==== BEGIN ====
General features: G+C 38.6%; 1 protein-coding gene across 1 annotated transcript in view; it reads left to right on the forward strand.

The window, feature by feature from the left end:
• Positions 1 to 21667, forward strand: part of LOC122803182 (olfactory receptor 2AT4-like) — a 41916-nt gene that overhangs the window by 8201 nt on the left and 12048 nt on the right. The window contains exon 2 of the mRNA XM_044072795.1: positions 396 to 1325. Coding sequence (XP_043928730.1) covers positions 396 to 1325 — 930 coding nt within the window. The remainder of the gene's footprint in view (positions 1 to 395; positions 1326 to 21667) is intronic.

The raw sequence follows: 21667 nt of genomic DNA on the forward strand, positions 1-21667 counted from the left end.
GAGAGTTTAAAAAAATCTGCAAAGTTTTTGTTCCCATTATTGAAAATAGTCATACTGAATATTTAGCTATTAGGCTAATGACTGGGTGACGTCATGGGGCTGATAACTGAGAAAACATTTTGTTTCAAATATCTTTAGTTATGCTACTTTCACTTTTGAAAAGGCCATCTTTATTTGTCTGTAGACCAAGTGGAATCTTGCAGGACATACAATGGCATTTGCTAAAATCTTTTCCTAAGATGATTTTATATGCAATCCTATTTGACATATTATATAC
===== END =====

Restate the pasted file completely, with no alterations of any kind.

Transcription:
General features: G+C 38.6%; 1 protein-coding gene across 1 annotated transcript in view; it reads left to right on the forward strand.

The window, feature by feature from the left end:
• Positions 1 to 21667, forward strand: part of LOC122803182 (olfactory receptor 2AT4-like) — a 41916-nt gene that overhangs the window by 8201 nt on the left and 12048 nt on the right. The window contains exon 2 of the mRNA XM_044072795.1: positions 396 to 1325. Coding sequence (XP_043928730.1) covers positions 396 to 1325 — 930 coding nt within the window. The remainder of the gene's footprint in view (positions 1 to 395; positions 1326 to 21667) is intronic.

The raw sequence follows: 21667 nt of genomic DNA on the forward strand, positions 1-21667 counted from the left end.
GAGAGTTTAAAAAAATCTGCAAAGTTTTTGTTCCCATTATTGAAAATAGTCATACTGAATATTTAGCTATTAGGCTAATGACTGGGTGACGTCATGGGGCTGATAACTGAGAAAACATTTTGTTTCAAATATCTTTAGTTATGCTACTTTCACTTTTGAAAAGGCCATCTTTATTTGTCTGTAGACCAAGTGGAATCTTGCAGGACATACAATGGCATTTGCTAAAATCTTTTCCTAAGATGATTTTATATGCAATCCTATTTGACATATTATATAC